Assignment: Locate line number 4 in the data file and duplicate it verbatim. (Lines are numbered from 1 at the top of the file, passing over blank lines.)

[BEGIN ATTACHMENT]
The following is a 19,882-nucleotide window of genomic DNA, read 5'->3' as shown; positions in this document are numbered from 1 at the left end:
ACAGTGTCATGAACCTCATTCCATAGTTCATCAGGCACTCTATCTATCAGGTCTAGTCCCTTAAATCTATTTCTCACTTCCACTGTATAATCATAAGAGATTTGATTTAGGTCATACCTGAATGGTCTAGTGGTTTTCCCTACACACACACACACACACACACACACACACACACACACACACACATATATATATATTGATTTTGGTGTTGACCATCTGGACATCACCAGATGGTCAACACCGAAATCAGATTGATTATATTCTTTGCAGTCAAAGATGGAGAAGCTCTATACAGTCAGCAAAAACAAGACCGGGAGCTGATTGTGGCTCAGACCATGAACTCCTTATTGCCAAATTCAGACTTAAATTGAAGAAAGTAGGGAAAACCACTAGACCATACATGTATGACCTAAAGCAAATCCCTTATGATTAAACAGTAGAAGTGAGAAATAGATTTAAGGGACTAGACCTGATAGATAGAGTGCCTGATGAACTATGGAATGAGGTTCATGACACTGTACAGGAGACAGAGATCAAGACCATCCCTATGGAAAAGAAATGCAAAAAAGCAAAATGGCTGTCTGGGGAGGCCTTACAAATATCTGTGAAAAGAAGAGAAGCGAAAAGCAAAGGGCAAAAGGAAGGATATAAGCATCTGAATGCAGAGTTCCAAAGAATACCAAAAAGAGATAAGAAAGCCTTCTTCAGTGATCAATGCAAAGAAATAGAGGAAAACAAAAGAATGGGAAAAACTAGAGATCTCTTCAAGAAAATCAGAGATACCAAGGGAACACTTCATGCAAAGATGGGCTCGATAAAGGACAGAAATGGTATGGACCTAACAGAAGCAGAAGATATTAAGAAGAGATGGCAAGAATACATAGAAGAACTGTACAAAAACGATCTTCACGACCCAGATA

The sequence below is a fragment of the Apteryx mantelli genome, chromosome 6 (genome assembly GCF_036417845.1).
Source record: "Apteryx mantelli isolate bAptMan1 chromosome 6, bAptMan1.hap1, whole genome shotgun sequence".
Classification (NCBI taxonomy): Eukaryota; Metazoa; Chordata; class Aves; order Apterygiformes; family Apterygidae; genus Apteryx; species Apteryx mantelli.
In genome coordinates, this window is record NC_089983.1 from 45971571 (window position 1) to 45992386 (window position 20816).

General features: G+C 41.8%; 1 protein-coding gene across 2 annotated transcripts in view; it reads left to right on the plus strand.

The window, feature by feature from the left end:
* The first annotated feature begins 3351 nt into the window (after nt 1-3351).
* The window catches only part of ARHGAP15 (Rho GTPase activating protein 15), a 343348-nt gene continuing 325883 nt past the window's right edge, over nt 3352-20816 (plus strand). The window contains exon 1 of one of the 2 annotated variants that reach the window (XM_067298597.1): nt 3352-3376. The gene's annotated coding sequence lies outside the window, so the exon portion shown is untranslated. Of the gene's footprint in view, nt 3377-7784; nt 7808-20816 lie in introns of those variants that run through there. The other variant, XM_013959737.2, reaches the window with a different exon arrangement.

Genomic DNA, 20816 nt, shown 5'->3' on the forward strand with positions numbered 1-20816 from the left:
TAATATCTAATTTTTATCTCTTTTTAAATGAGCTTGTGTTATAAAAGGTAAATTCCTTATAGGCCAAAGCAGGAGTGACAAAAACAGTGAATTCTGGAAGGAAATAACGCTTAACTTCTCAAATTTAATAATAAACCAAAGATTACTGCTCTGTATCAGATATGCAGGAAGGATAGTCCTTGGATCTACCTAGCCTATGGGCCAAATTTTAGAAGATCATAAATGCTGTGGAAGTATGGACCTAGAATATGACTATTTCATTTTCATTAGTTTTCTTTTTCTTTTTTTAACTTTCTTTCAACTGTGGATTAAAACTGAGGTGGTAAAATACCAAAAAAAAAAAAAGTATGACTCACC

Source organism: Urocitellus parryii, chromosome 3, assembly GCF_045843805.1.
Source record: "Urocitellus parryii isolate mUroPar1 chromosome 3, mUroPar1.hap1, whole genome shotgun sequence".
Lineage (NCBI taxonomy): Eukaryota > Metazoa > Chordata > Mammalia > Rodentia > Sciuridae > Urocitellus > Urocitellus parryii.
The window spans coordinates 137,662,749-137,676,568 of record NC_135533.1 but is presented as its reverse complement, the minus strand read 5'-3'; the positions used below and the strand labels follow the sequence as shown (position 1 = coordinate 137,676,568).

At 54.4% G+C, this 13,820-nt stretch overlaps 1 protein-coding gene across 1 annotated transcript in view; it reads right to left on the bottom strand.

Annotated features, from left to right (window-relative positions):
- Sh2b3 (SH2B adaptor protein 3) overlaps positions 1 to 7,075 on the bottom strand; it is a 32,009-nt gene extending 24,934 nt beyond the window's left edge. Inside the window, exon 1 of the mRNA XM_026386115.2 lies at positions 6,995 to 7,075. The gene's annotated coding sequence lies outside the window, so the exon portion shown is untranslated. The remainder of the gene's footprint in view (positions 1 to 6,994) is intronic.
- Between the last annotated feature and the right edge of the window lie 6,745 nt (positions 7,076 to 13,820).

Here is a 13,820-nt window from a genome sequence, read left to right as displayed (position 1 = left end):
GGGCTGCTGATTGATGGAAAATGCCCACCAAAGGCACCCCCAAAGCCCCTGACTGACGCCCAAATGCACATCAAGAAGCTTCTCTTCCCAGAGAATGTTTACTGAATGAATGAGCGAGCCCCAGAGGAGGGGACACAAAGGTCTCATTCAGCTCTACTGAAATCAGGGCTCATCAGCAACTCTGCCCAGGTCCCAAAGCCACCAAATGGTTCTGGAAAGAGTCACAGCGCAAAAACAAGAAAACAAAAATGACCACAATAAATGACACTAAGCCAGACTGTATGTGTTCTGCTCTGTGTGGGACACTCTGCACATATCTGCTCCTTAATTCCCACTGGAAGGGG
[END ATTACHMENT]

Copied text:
Source record: "Apteryx mantelli isolate bAptMan1 chromosome 6, bAptMan1.hap1, whole genome shotgun sequence".